I just returned from an exciting visit to Washington D.C. where I joined Operation Migration during the May 7th celebration of the Partners in Conservation Awards presented by Secretary of the Interior, Ken Salazar. What a thrill to be on this stage with a team that has worked so hard. And what an honor to be among hundreds of individuals who dedicate their lives to conservation.
The Whooping crane, a species that numbered only 15 in the early 1940’s, has been a driving inspiration for my art since I began creating watercolors and gourd art in 2000.
Every work of art begins with observation and sketching. It is this time and study that brings the subject into focus and into your heart and inspires you to spill it back out into your art.Right now the Whooping cranes at Necedah National Wildlife Refuge in Wisconsin are beginning to re-nest after been driven off their first nests by swarming black flies. We have our fingers crossed that their second nesting attempts will be successful and produce wild hatched chicks. In the meantime, incubated eggs in captive breeding programs are hatching and our first captive-raised chicks are on the ground preparing for their place in the migration class of 2009. It's a time for hope and excitement.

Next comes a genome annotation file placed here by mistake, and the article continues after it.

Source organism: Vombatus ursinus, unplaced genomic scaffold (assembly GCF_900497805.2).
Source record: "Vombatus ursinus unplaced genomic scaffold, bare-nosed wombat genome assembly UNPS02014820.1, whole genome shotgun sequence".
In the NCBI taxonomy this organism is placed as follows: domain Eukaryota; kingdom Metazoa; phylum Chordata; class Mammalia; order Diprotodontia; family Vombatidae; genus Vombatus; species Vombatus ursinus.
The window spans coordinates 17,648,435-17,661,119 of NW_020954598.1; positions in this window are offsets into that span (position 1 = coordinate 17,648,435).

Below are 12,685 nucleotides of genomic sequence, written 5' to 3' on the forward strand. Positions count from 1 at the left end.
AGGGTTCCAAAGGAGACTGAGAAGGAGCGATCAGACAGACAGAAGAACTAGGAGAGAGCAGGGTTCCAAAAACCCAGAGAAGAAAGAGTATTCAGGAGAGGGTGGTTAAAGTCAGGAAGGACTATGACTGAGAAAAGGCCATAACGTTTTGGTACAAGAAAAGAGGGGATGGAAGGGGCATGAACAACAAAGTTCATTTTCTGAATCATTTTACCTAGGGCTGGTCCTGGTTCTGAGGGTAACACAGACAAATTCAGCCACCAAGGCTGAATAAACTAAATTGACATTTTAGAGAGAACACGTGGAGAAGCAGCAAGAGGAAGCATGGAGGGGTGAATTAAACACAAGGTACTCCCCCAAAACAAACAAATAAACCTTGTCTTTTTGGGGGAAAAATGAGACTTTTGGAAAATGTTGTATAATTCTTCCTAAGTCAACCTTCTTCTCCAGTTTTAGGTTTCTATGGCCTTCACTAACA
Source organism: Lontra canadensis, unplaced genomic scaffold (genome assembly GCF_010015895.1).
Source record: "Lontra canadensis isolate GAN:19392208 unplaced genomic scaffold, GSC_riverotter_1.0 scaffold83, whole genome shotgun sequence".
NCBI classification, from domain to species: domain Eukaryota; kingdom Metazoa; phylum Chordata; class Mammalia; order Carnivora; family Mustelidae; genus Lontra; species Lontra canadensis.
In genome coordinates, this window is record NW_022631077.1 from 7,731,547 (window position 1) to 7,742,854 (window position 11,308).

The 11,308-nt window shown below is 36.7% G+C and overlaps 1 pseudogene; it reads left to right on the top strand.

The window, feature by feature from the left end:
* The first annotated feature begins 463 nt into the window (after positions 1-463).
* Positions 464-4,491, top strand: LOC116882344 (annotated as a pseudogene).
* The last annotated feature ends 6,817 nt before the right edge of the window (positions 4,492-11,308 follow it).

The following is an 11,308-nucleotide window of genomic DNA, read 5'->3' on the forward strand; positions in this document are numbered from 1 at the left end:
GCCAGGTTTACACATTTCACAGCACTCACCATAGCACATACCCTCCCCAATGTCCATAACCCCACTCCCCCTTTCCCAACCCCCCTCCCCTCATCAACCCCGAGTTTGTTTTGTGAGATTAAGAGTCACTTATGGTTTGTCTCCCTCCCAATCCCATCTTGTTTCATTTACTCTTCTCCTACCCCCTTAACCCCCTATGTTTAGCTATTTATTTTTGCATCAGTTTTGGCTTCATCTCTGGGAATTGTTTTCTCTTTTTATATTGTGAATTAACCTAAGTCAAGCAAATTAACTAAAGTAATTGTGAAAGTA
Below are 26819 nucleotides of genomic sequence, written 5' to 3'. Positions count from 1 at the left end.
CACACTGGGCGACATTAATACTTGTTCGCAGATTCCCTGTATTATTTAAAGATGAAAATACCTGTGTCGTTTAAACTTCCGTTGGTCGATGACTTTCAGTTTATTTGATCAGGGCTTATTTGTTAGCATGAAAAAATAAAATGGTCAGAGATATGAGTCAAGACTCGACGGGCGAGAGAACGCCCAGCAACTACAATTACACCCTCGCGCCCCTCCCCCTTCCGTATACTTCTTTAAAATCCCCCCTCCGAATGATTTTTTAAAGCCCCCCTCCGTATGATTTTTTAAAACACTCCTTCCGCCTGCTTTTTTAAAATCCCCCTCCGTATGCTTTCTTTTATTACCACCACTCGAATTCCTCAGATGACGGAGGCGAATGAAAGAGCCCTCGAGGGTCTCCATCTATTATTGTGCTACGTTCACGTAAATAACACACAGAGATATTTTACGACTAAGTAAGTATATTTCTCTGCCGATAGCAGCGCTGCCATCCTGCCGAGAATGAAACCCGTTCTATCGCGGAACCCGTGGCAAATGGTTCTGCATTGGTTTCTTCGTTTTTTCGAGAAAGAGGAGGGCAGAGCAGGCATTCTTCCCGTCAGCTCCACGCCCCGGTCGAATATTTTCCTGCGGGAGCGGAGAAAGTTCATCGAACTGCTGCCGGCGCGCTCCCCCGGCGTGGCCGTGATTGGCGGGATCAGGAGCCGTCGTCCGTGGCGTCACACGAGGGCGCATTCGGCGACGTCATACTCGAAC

It took many people many years of hard work to bring Whooping cranes back from the brink of extinction. And with the first ultralight-led migration in 2001, Whooping cranes were seen in the east for the first time in over 100 years.
Every effort and every voice made a difference. And I can't think of a better way to say 'thank you' to all those people than to celebrate the 100th edition of I And The Bird with this expression of gratitude for our Whooping cranes and for all the birds of our world.